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Computer Snoops Find "Delete" Doesn't = Gone

Newsletter • volume 2 • number 3

For years, companies have been wary of leaving a "paper trail" of sensitive material, fearing that an ill-considered note might be used against them in a lawsuit. Computers, with their handy "delete" keys, seem to be safe alternatives. But no longer. The electronic age has spawned a whole new breed of "computer snoops" who retrieve "deleted" information - some of it presumably erased years ago - from hard drives. Even draft versions now end up as evidence in litigation.

A case in point: a female executive recently sued her company over a lost job. The company blamed the bad economy, but a computer "detective" retrieved a derogatory e-mail message that clearly showed the woman had been fired because of her gender. Hours later, the company wrote a check for $250,000 to settle the suit.

E-mail, in fact, is packed with offensive material, much of it racist and sexist. Evidently, people feel no inhibitions when using e-mail, because they think their messages are private and can be made to disappear. But as computer expert John Jessen puts it, "With computers, delete doesn't mean delete." Many software programs are specifically designed to make several copies of files and store them in out-of-the-way places. A user may think everything has been erased, but a super-efficient backup system has probably retained it in triplicate.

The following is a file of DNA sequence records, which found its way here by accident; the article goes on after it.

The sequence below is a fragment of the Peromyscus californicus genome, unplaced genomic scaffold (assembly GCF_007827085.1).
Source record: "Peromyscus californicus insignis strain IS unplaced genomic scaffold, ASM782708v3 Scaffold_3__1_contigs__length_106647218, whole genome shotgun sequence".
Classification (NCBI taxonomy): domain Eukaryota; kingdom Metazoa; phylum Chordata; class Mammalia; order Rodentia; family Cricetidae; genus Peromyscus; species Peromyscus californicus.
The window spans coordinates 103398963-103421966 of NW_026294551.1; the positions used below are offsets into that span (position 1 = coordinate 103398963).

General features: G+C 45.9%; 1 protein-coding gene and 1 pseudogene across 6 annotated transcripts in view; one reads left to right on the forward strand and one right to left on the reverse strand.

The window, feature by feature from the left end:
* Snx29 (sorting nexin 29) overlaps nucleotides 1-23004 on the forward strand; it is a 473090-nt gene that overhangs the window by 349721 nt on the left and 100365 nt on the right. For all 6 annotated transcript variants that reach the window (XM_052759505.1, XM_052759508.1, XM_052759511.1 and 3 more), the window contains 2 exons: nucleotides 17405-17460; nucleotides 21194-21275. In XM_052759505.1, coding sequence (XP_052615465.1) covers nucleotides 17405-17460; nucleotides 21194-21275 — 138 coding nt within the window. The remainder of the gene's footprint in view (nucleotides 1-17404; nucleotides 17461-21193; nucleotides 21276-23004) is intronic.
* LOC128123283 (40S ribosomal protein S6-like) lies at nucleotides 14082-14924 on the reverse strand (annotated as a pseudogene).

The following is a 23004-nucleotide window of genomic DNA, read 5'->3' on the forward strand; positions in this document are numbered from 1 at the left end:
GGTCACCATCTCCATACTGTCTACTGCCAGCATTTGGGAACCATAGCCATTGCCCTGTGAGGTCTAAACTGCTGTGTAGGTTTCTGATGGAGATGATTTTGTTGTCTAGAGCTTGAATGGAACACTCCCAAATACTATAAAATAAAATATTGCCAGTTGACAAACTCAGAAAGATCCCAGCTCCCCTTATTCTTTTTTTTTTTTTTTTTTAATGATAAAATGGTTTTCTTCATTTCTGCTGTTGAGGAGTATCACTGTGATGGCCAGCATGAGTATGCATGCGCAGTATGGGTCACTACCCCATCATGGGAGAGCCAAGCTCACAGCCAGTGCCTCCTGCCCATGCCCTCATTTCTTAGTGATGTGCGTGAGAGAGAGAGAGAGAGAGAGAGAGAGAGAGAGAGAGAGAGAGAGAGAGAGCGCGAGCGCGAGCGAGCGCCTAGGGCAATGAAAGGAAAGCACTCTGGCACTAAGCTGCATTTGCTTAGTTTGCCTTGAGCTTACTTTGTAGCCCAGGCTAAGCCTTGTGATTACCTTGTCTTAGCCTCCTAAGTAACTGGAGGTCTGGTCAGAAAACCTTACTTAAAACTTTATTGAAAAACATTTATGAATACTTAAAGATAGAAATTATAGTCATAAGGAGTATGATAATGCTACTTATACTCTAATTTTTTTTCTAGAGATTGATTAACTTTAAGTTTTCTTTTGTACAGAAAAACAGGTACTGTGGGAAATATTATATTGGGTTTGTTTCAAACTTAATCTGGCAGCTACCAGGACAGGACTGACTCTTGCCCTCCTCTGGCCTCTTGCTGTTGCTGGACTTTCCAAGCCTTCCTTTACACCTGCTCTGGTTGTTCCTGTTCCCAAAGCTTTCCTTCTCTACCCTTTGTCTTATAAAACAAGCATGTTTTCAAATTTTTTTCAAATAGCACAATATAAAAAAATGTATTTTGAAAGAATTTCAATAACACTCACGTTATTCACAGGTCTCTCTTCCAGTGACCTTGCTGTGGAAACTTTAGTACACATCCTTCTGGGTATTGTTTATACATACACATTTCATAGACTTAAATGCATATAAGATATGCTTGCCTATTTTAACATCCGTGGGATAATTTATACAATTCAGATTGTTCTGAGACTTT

Jessen points to another case in which one company sued another for stealing corporate secrets. He was able to "retrieve" two messages that supported the plaintiff's contentions and led to a settlement. The first said, "Hi David. Please destroy the evidence on the . . . you and I talked about today. Thanks, Laura." "+ + + EVIDENCE DESTROYED + + +" began the second.

Experts agree that companies haven't begun to deal with these issues. Most may not know what kinds of messages employees are sending via e-mail or posting on electronic bulletin boards. And the majority have no idea what may be lurking in their "deleted" files. Play it safe by keeping your electronic correspondence and documentation void of illegal comments. Protect yourself and your company against embarrassing and expensive litigation.